A psychologist from the Warrior Combat Stress Reset Program said she finds the military's approach to behavioral healthcare a perfect fit. A PTSD survivor herself, Dr. Janice Whitacre has worked in private practice for 30 years, specializing in PTSD and related trauma.

"In addition to treating civilians, I also consulted at Vet centers to help Vietnam and Gulf War veterans cope with their PTSD issues. I felt I could help the Soldiers and veterans today as they must deal with prolonged, intense trauma from multiple deployments," she said.

Whitacre has worked at the Reset Center since its conception and added she's pleased with how it continues to grow and evolve.

"My desire is to help these brave Soldiers get some relief as soon as possible so they get on with their healing process and experience joy and pleasure again," Whitacre said.

Dr. Timothy Ingram, a psychologist at the Resilience and Restoration Center, is also pleased with the strides Army behavioral healthcare is making to help Soldiers cope with their behavioral health issues.

"Soldiers face risk every day--risk to their life, their well-being, their family. They deserve nothing but quality care to help them heal, and the quality of care offered here is without doubt the best available," Ingram said. "Our staff is highly qualified and skilled, but more importantly, they are motivated to help Soldiers as their way of giving back."

Ingram was in private practice when 9/11 hit and his patriotic spirit spurred him to take a deployment to Iraq and Afghanistan to help state department security forces trainers.

"I was in the heat of things, working in the red zone the entire time. Despite being in car bomb explosions, RPG (rocket-propelled grenade) attacks and surviving suicide bombers, I stayed there for over two years," he added. "Afterward, I saw that my personal experiences and expertise could benefit Soldiers so I came to Fort Hood to continue to serve my country."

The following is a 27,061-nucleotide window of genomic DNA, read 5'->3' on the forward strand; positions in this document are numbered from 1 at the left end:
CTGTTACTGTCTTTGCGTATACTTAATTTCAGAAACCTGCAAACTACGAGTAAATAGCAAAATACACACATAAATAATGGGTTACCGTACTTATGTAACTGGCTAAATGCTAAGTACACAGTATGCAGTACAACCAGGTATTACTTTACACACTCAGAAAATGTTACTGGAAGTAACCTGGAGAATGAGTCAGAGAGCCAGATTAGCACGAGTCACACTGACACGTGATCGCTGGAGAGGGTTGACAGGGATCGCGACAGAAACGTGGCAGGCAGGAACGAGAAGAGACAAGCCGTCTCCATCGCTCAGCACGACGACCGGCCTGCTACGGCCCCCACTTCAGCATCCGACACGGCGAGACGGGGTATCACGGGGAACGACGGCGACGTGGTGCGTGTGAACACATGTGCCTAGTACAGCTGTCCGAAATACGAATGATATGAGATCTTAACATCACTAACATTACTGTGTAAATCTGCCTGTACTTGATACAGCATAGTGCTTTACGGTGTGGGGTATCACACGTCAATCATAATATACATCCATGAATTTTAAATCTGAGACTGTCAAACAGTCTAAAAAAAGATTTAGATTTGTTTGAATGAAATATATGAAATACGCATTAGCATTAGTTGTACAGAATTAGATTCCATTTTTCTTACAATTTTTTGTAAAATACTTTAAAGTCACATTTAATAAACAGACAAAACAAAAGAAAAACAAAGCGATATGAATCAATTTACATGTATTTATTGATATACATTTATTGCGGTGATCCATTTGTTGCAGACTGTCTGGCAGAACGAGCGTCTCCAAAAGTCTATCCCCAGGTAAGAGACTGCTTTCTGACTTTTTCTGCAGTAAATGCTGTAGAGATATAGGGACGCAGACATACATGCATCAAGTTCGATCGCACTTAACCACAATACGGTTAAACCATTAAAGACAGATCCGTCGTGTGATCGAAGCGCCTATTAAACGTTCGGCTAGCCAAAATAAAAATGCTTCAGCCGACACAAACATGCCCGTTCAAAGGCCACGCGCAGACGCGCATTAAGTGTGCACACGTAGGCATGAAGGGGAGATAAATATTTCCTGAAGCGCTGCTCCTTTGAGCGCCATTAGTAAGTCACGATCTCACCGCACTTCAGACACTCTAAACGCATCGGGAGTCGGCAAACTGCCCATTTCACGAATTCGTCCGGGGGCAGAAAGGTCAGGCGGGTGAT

As a former Soldier and now military spouse, Esmeralda Cordova knows the stresses and challenges of military life. After her personal experiences with TBI, Cordova chose to work at the TBI clinic performing neuropsychological testing as her way of helping Soldiers.

"Anything I can do, even if it's just as simple as making Soldiers feel comfortable about coming to the clinic, can make a difference," she said.

The many research projects underway at Fort Hood are also making a difference in Soldiers' lives as they are helping determine the latest, most effective treatment plans available to help Soldiers with TBI, PTSD and other behavioral health issues.

One research group, the South Texas Research Organizational Network Guiding Studies on Trauma and Resilience, known as STRONG STAR, is the largest research consortium developed or funded by the Department of Defense for combat-related post-traumatic stress disorder. STRONG STAR is conducting seven of the consortium's 16 research studies at Fort Hood.

Two studies are evaluating the effectiveness of the leading evidence-based psychological treatments for PTSD -- Cognitive Processing Therapy and Prolonged Exposure Therapy.

The national initiative and CRDAMC vision to provide world-class healthcare to Soldiers and their families is also shared by Humana Military Healthcare Services and TRICARE.

Humana Military states on its website that its main objective is "to ensure TRICARE beneficiaries have access to qualified providers, an appropriate number of choices, and a diverse range of specialists to provide the full scope of health care services."

Providers must meet specific criteria and prerequisites to determine initial and ongoing participation in the network, "ensuring a robust and quality network."

Page last updated Thu January 19th, 2012 at 07:21